I came across a very interesting adoption infographic today that I wanted to share:
A couple of comments and things that stood out to me:
- I’m not a fan of their use of “orphan” to describe the children who are adopted. While their usage is technically accurate – at least from a legal perspective – when most people think of orphans, they think of children whose parents have died. I have never considered my two adopted children to be “orphans” because their birth parents are all living.
- I’m a little surprised that the overwhelmingly majority of adoptive parents (75%) are white.
- I wonder if same-sex couples were placed in the married or unmarried couple section in the adoptive parents pie chart.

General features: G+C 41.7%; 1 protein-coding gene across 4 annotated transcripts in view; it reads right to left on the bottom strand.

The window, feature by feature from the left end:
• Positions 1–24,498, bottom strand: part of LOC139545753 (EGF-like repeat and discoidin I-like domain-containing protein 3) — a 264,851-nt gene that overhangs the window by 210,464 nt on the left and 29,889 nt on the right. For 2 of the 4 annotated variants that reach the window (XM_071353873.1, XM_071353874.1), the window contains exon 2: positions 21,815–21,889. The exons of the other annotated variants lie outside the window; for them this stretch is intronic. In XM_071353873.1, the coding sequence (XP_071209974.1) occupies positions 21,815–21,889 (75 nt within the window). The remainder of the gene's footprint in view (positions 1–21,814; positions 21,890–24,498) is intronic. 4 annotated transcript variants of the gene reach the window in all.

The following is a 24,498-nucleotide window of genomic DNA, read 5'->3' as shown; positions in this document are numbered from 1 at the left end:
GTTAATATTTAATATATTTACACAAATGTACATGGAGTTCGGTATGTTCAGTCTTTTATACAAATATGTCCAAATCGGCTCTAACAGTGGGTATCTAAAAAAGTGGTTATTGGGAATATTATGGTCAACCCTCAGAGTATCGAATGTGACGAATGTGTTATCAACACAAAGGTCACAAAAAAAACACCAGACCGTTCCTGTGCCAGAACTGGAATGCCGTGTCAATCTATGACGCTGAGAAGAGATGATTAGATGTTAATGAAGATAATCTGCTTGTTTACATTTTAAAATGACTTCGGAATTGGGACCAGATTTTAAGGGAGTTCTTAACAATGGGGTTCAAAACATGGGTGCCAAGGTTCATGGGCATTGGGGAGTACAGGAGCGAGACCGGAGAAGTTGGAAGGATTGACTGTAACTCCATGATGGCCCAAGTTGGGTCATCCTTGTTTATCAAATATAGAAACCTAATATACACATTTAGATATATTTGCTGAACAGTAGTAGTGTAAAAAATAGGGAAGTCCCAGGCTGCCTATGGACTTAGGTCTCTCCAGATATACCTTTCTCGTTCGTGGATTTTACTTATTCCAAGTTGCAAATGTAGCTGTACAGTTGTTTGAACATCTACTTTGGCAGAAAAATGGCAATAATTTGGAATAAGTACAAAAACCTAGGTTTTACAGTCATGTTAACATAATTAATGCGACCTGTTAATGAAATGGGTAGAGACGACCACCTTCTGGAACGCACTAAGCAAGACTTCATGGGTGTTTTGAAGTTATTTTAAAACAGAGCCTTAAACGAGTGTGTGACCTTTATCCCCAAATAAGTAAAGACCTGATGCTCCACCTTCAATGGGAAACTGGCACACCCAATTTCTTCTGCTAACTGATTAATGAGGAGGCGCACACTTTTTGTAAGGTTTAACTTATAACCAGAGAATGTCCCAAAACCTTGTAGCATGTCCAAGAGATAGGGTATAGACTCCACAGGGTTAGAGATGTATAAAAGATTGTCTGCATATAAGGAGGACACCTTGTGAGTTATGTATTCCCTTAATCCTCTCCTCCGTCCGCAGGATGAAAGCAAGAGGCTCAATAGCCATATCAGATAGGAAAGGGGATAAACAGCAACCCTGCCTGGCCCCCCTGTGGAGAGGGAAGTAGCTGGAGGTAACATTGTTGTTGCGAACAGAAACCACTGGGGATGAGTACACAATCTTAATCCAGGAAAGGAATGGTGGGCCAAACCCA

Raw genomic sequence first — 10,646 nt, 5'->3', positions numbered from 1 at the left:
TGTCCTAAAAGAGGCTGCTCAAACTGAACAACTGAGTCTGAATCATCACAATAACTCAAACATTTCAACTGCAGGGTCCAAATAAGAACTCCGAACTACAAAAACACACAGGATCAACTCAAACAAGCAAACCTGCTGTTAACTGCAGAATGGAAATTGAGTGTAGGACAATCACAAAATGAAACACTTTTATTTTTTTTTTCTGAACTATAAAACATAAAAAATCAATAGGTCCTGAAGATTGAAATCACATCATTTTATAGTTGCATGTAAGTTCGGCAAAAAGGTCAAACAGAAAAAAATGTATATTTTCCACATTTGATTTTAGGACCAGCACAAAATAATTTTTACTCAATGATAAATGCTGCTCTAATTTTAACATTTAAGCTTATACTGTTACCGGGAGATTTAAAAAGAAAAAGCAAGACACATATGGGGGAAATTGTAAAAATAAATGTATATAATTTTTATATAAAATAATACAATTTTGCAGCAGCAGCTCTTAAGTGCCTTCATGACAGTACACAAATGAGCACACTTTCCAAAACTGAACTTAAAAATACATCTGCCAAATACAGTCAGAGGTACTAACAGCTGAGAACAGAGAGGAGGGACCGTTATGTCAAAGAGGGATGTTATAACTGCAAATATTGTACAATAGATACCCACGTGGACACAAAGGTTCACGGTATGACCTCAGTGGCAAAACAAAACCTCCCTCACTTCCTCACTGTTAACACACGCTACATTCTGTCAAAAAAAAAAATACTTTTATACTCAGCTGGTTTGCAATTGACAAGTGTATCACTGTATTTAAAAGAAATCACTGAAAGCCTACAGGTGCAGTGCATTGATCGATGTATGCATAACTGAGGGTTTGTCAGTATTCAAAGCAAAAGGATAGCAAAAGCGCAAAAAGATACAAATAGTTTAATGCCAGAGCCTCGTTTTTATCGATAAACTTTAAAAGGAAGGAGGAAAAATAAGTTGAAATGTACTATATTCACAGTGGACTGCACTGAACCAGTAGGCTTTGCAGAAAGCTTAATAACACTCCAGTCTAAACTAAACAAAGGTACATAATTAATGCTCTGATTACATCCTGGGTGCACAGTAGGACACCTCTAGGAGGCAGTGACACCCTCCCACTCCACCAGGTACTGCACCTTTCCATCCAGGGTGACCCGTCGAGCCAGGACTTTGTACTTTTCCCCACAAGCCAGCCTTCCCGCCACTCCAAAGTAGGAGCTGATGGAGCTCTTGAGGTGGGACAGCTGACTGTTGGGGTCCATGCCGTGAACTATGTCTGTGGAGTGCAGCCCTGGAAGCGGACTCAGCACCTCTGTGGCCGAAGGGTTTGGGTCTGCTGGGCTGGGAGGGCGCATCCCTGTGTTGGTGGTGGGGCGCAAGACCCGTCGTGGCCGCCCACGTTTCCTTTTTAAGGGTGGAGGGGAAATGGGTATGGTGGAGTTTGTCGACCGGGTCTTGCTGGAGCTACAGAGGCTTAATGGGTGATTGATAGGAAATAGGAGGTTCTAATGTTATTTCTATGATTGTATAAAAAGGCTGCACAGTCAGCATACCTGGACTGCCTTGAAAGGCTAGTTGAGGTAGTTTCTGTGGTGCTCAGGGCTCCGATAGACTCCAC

- I’d love to know more about single men who have adopted. Are they going through the foster system, agencies, or what? I have a strange suspicion that trying to adopt as a single male would be harder than being a single woman, unmarried (hetero) couple, or a gay/lesbian couple.
- Wow. Look at the orphan numbers in Asia and Sub-Saharan Africa. Just…wow.
- I’d like to see the numbers on adoptive parents who experienced a failed adoption prior to placement. I’ve always heard it is around 1 in 3, but hard numbers would be interesting.
- I’d also like to see the number of open adoptions, especially among U.S. children. The increase in open adoption has been a game changer, and I think it is a part of the reason why adoptions have increased 15% since 1990.